Date of Award
Master of Science (MS)
Department of Psychology
Dawn M McBride
The present study investigated the conditions in which stereotype-based beliefs elicit the creation of false memories for information consistent with racial-occupational expectations and the extent to which attentional depletion increases this likelihood. This was examined in the context of racial-occupational stereotypes for White and Latino individuals. Participants were presented with pictures of faces paired with stereotype-consistent and -inconsistent occupational information. One group of participants was exposed to these stimuli while also completing an additional task designed to divide their attention. Their memory for these pairings was tested in both an immediate and delayed recognition test. Due to the social reliance on categorical-based pre-conceptions to facilitate information processing when cognitive resources are limited, it was hypothesized that the group in the divided-attention condition would produce a higher rate of stereotype-consistent false memories than the group under full attention. Results showed that both attention conditions produced similar false memory rates. However, participants displayed a propensity to generate expectancy-consistent false memories both after an immediate and delayed recognition test taken 7 days later.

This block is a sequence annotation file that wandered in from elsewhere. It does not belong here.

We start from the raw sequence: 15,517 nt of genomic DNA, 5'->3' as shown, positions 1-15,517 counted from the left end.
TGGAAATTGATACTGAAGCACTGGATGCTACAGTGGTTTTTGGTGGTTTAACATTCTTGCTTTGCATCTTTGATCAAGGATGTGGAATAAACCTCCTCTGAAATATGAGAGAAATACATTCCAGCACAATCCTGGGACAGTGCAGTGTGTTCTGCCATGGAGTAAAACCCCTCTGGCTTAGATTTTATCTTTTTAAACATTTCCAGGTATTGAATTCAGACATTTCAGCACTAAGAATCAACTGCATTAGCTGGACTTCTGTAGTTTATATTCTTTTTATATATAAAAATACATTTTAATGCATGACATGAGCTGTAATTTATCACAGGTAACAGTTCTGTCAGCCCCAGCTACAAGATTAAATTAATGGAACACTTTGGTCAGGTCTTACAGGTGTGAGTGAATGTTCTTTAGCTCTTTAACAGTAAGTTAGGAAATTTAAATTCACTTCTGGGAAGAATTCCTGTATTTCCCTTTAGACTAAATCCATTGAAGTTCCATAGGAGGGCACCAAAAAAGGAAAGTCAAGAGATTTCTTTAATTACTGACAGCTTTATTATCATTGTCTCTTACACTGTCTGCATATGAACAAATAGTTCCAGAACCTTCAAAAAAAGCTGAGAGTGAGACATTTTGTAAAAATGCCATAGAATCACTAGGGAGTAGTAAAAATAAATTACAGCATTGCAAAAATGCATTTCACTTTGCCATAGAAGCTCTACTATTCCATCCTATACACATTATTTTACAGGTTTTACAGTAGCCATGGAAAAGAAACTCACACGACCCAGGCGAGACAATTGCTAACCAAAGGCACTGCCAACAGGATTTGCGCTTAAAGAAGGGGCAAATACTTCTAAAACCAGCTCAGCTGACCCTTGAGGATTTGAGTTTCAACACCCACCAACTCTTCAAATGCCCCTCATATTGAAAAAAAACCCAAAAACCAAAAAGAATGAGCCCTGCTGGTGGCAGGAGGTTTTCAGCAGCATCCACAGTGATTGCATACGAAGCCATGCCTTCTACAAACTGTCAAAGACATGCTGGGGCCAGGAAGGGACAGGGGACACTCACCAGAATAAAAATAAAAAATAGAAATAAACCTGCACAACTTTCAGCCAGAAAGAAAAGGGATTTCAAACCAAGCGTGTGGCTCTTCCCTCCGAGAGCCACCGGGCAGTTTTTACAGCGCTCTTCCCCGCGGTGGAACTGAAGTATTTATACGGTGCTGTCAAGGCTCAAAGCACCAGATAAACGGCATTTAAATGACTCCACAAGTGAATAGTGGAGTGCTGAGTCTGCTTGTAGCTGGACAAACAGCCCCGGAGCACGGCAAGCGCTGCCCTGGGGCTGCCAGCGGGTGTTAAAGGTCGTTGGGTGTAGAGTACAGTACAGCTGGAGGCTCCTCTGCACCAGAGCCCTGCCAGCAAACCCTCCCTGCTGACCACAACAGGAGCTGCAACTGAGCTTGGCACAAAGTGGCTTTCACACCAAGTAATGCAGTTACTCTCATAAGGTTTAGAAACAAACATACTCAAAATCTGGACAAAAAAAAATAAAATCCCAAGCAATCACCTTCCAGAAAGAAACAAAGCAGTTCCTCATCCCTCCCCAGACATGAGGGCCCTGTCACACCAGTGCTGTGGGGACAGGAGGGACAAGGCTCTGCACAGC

Corea Dubon, Maria, "False Memories for Stereotypes: Effects of Attention and Delay" (2023). Theses and Dissertations. 1728.